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10 Best Oasis Songs

Oasis
Vittorio Zunino Celotto, Getty Images
Oasis were Britpop's most commercially successful band in the '90s. They hit the Top 5 in the United States (and No. 1 almost everywhere else) with their 1995 album '(What's the Story) Morning Glory?' And they somehow hit the Top 10 on the pop charts with the terrific 'Wonderwall' in a year dominated by guys like Coolio and Montell Jordan. Oasis were also one of the most arrogant bands to ever walk the planet. The group's frontmen — singer Liam Gallagher and his songwriting/guitar-playing brother Noel — repeatedly claimed they were the most important group since the Beatles … when they weren't busy clobbering each other onstage. That they managed to keep it together for nearly 20 years and through seven albums is some sort of miracle. Most of the cuts on our list of the 10 Best Oasis Songs come from their first two LPs, when they indeed gave the Fab Four a run for their money.


Oasis D'You Know What I Mean
10

'D'You Know What I Mean?'

From 'Be Here Now' (1997)
 
 

The first single from the band's third album was huge in the United Kingdom, where it reached No. 1 (it topped out at No. 49 in the U.S.). Following the world domination that accompanied '(What's the Story) Morning Glory?' Oasis' return reflected a heavier group somewhat bloated by success. But more than that, this tough, hook-free song pretty much declared that they were big enough to do whatever they pleased.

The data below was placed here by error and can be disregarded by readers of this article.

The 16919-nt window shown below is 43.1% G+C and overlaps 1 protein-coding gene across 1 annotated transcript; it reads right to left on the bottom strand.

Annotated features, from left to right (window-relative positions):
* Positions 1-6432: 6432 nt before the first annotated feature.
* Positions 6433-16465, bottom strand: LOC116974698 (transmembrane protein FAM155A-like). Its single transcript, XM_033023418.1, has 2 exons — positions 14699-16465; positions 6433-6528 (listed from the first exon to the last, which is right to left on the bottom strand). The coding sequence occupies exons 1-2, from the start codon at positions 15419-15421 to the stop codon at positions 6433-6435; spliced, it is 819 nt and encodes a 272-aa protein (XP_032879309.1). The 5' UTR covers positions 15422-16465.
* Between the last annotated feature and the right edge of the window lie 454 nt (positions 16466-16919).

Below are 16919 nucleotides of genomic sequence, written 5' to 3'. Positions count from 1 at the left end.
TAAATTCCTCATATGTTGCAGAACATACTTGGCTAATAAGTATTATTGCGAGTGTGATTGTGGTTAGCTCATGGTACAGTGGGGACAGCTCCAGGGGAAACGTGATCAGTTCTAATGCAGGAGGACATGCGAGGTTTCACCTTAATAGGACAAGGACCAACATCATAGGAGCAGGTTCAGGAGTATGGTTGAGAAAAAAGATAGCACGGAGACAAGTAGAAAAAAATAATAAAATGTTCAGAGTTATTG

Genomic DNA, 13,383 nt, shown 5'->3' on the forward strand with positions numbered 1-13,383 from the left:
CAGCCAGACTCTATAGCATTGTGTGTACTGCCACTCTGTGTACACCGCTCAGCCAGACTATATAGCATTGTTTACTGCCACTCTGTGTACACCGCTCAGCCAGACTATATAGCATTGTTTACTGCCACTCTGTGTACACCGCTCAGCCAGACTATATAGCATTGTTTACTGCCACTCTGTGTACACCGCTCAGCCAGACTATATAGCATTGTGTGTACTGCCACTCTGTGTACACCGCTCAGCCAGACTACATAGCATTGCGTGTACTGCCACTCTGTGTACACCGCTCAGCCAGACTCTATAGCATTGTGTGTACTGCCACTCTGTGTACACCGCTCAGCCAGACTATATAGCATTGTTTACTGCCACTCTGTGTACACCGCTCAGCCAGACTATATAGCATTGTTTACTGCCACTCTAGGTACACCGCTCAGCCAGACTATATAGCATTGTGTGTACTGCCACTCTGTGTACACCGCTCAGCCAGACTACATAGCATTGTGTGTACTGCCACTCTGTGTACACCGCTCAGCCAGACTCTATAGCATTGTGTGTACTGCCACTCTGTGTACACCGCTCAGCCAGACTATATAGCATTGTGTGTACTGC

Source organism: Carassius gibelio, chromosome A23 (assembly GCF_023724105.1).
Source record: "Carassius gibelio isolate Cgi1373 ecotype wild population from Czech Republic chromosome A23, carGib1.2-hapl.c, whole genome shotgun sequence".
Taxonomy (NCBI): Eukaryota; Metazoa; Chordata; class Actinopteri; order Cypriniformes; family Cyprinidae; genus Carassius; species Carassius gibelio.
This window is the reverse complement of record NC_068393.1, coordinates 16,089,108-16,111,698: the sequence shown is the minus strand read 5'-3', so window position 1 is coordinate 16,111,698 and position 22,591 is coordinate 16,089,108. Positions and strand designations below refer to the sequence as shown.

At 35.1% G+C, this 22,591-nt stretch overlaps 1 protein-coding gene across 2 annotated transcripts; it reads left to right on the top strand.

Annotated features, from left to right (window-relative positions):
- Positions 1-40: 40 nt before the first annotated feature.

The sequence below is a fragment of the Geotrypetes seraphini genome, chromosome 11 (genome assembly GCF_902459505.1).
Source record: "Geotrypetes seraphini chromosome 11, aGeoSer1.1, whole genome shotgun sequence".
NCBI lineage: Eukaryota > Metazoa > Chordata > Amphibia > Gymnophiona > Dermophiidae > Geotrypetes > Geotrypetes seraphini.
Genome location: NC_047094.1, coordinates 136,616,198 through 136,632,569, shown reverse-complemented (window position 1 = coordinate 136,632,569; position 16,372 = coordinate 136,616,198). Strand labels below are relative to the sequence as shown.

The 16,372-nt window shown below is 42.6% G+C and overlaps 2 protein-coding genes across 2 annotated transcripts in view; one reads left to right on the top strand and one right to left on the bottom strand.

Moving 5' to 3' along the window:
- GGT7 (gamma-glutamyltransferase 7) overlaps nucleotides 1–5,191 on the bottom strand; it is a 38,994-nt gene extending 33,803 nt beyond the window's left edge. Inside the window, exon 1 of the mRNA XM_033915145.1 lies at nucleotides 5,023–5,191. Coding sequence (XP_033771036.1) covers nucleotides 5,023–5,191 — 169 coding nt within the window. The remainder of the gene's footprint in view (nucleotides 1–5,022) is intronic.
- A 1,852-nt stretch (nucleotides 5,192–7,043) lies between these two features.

Oasis Roll With It
9

'Roll With It'

From '(What's the Story) Morning Glory?' (1995)
 
 

'Roll With It' was the second single from '(What's the Story) Morning Glory?,' but it didn't even break the modern-rock charts in the United States. The intro's thick, crunchy guitars eventually open up to one of the band's super-huge hooks. Like most of the tracks on our list of the 10 Best Oasis Songs, there's not a whole lot going on lyrically in 'Roll With It.' But that hook ...

 
Oasis Some Might Say
8

'Some Might Say'

From '(What's the Story) Morning Glory?' (1995)
 
 

The first single from '(What's the Story) Morning Glory?' features a guitar riff straight from the T-Rex playbook and a chorus as big as Godzilla. It's one of Oasis' most instantly likable songs, a mid-tempo rocker carried by Liam's engaging lead vocal. What's it about? Who knows? Probably not Liam, who still delivers the song like it's the most important one that's ever been written.

 
Oasis Morning Glory
7

'Morning Glory'

From '(What's the Story) Morning Glory?' (1995)
 
 

Oasis were already huge in England after their 1994 debut album, 'Definitely Maybe,' topped the charts. The title track to their second album, which would break them in the U.S., is the bombastic reaction to that fame. It's loud, it's obnoxious ... and it's totally what Oasis were about in 1995. It's also about boners, cocaine and maybe the Beatles (whose 'Revolver' freakout 'Tomorrow Never Knows' is referenced by name).

 
Oasis Definitely Maybe
6

'Rock 'n' Roll Star'

From 'Definitely Maybe' (1994)